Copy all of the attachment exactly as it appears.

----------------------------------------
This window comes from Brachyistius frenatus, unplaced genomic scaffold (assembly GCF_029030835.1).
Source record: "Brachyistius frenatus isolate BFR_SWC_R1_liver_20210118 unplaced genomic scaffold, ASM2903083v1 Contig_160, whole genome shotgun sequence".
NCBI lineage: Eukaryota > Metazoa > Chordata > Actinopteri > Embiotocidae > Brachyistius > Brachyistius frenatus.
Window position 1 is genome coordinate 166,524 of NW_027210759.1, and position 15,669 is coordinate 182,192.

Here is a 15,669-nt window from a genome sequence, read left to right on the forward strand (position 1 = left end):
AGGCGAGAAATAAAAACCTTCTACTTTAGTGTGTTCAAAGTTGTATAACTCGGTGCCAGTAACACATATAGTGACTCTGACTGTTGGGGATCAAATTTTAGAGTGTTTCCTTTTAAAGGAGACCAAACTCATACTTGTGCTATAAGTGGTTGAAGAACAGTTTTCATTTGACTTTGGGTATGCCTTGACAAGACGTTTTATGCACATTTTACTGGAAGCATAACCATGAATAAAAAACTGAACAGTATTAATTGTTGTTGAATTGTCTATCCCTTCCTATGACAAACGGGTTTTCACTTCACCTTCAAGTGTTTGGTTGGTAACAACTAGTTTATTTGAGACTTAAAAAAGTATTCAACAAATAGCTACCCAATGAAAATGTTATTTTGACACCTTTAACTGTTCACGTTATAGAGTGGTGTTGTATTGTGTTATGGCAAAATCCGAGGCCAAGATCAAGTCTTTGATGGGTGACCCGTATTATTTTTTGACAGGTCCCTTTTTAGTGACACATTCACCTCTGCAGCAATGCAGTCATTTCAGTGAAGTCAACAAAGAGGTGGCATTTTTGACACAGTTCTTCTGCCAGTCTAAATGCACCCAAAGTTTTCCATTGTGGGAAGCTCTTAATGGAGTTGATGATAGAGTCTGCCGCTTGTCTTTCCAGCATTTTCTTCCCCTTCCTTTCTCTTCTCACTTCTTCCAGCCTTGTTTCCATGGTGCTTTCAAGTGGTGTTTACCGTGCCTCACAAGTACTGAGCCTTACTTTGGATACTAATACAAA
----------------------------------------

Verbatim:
This window comes from Brachyistius frenatus, unplaced genomic scaffold (assembly GCF_029030835.1).
Source record: "Brachyistius frenatus isolate BFR_SWC_R1_liver_20210118 unplaced genomic scaffold, ASM2903083v1 Contig_160, whole genome shotgun sequence".
NCBI lineage: Eukaryota > Metazoa > Chordata > Actinopteri > Embiotocidae > Brachyistius > Brachyistius frenatus.
Window position 1 is genome coordinate 166,524 of NW_027210759.1, and position 15,669 is coordinate 182,192.

Here is a 15,669-nt window from a genome sequence, read left to right on the forward strand (position 1 = left end):
AGGCGAGAAATAAAAACCTTCTACTTTAGTGTGTTCAAAGTTGTATAACTCGGTGCCAGTAACACATATAGTGACTCTGACTGTTGGGGATCAAATTTTAGAGTGTTTCCTTTTAAAGGAGACCAAACTCATACTTGTGCTATAAGTGGTTGAAGAACAGTTTTCATTTGACTTTGGGTATGCCTTGACAAGACGTTTTATGCACATTTTACTGGAAGCATAACCATGAATAAAAAACTGAACAGTATTAATTGTTGTTGAATTGTCTATCCCTTCCTATGACAAACGGGTTTTCACTTCACCTTCAAGTGTTTGGTTGGTAACAACTAGTTTATTTGAGACTTAAAAAAGTATTCAACAAATAGCTACCCAATGAAAATGTTATTTTGACACCTTTAACTGTTCACGTTATAGAGTGGTGTTGTATTGTGTTATGGCAAAATCCGAGGCCAAGATCAAGTCTTTGATGGGTGACCCGTATTATTTTTTGACAGGTCCCTTTTTAGTGACACATTCACCTCTGCAGCAATGCAGTCATTTCAGTGAAGTCAACAAAGAGGTGGCATTTTTGACACAGTTCTTCTGCCAGTCTAAATGCACCCAAAGTTTTCCATTGTGGGAAGCTCTTAATGGAGTTGATGATAGAGTCTGCCGCTTGTCTTTCCAGCATTTTCTTCCCCTTCCTTTCTCTTCTCACTTCTTCCAGCCTTGTTTCCATGGTGCTTTCAAGTGGTGTTTACCGTGCCTCACAAGTACTGAGCCTTACTTTGGATACTAATACAAA